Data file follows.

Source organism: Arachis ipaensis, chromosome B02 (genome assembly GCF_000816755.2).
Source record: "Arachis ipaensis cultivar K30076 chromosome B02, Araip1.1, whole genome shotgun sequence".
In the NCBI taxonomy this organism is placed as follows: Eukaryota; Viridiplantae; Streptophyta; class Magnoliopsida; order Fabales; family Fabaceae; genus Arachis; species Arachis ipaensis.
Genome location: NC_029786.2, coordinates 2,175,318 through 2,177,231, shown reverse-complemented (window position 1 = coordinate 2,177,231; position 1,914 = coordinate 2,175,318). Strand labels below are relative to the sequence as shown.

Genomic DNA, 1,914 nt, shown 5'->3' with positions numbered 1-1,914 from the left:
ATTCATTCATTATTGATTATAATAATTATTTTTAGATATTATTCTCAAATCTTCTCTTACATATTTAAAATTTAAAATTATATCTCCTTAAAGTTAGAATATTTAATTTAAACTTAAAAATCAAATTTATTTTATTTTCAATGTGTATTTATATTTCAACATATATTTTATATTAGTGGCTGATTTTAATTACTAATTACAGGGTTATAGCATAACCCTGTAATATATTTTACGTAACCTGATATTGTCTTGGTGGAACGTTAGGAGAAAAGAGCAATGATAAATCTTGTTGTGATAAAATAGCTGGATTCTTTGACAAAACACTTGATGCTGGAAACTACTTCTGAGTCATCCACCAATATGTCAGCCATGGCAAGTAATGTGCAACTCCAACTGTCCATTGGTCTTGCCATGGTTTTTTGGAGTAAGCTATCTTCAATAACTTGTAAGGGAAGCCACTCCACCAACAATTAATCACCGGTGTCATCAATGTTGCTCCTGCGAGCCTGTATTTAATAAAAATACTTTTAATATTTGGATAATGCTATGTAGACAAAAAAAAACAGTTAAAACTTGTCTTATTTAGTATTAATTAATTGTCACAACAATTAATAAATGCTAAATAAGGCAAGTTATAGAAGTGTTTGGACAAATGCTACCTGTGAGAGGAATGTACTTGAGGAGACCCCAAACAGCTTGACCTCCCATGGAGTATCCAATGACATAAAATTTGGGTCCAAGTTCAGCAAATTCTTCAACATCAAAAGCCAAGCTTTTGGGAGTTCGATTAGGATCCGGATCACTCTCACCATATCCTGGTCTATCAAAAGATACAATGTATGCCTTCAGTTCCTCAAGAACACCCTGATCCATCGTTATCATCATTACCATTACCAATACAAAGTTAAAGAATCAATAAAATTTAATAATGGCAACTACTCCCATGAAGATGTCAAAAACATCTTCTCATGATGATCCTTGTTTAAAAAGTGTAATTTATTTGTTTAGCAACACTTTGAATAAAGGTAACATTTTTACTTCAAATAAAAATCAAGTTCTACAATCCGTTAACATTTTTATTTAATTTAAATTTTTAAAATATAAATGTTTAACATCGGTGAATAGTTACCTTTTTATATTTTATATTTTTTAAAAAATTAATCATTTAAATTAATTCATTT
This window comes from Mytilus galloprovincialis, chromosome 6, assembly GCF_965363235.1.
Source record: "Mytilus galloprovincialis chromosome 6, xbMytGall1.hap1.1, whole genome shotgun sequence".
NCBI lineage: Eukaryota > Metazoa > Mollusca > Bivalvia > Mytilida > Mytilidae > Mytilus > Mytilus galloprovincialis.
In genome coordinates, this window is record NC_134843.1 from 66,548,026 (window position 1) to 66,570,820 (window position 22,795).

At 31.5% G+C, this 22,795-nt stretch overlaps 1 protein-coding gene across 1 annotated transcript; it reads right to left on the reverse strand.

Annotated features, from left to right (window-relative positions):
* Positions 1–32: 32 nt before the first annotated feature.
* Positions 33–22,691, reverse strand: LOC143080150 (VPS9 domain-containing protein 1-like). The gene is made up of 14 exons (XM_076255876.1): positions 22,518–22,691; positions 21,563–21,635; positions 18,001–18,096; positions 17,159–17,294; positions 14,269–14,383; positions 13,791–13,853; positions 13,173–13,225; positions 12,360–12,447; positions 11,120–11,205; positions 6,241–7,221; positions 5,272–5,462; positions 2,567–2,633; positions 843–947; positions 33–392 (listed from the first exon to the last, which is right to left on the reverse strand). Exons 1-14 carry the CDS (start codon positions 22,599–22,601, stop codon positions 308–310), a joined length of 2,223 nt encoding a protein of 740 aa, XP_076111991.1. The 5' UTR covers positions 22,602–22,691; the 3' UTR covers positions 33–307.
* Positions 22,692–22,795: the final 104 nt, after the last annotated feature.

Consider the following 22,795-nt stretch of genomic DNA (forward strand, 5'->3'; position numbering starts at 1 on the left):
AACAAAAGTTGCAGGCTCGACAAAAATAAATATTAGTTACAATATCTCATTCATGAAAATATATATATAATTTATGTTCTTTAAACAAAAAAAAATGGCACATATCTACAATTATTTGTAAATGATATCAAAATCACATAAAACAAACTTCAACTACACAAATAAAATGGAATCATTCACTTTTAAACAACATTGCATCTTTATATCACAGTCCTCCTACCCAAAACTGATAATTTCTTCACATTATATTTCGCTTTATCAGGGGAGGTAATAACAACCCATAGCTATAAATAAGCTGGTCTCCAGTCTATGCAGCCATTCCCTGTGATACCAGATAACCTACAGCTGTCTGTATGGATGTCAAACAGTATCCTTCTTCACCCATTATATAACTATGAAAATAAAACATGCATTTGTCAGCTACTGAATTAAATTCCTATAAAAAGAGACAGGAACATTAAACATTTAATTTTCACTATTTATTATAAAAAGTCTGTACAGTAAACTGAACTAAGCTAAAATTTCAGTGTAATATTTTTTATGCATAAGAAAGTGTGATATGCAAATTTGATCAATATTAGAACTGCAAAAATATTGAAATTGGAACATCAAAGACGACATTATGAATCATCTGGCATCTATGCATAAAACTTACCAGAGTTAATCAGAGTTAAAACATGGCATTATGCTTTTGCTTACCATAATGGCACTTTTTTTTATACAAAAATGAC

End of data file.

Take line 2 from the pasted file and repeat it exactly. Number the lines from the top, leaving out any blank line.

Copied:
Source record: "Arachis ipaensis cultivar K30076 chromosome B02, Araip1.1, whole genome shotgun sequence".